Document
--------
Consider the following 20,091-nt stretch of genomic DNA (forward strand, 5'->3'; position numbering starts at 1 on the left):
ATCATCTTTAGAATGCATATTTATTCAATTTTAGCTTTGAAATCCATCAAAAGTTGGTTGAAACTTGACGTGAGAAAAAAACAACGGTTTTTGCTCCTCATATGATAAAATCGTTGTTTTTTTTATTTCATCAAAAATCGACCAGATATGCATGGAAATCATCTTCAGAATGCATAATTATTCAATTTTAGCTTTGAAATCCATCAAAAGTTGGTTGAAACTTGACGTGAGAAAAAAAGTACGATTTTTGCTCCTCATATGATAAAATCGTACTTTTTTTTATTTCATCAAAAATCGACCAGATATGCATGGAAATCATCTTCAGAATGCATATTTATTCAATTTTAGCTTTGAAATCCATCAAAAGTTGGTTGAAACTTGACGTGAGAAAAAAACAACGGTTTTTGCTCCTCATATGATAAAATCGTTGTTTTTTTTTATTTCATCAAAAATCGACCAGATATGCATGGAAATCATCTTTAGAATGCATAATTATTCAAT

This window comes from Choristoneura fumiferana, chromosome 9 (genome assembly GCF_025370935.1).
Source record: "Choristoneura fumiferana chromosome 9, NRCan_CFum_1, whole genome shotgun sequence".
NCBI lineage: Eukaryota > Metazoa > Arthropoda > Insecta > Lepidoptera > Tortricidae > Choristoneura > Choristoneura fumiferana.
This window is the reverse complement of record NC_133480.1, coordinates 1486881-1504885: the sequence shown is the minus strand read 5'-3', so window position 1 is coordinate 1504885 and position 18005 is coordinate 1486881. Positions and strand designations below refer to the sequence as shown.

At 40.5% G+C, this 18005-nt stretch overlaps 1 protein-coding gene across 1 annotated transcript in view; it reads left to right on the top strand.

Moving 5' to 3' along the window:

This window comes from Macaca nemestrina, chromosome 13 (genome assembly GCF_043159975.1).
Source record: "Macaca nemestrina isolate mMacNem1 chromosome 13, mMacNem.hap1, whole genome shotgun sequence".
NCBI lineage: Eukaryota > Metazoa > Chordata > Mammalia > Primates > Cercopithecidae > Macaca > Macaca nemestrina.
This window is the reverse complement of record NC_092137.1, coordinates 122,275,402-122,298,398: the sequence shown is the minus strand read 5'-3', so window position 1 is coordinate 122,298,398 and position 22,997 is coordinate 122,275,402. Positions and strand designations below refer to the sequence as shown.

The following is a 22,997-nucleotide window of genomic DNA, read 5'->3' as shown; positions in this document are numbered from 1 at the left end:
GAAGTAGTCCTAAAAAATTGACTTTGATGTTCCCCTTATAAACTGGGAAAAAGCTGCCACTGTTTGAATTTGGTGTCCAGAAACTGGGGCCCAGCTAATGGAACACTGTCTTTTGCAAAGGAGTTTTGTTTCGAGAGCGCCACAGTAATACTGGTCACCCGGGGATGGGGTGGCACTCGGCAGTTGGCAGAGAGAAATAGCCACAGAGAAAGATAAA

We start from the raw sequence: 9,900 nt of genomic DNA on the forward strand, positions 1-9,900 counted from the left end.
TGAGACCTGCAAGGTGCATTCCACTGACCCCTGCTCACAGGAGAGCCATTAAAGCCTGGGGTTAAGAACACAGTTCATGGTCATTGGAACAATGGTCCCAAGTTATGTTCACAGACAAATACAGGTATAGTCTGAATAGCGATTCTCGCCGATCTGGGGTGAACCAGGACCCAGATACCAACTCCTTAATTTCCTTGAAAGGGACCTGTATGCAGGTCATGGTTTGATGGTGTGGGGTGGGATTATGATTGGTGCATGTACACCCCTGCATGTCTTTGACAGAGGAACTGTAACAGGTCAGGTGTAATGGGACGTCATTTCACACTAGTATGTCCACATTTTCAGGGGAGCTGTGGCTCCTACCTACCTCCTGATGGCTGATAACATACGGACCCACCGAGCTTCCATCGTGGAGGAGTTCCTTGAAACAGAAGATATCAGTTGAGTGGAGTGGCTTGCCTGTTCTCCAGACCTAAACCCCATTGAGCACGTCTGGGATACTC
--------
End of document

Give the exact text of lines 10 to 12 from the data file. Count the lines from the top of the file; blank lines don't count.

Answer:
Source record: "Macaca nemestrina isolate mMacNem1 chromosome 13, mMacNem.hap1, whole genome shotgun sequence".
NCBI lineage: Eukaryota > Metazoa > Chordata > Mammalia > Primates > Cercopithecidae > Macaca > Macaca nemestrina.
This window is the reverse complement of record NC_092137.1, coordinates 122,275,402-122,298,398: the sequence shown is the minus strand read 5'-3', so window position 1 is coordinate 122,298,398 and position 22,997 is coordinate 122,275,402. Positions and strand designations below refer to the sequence as shown.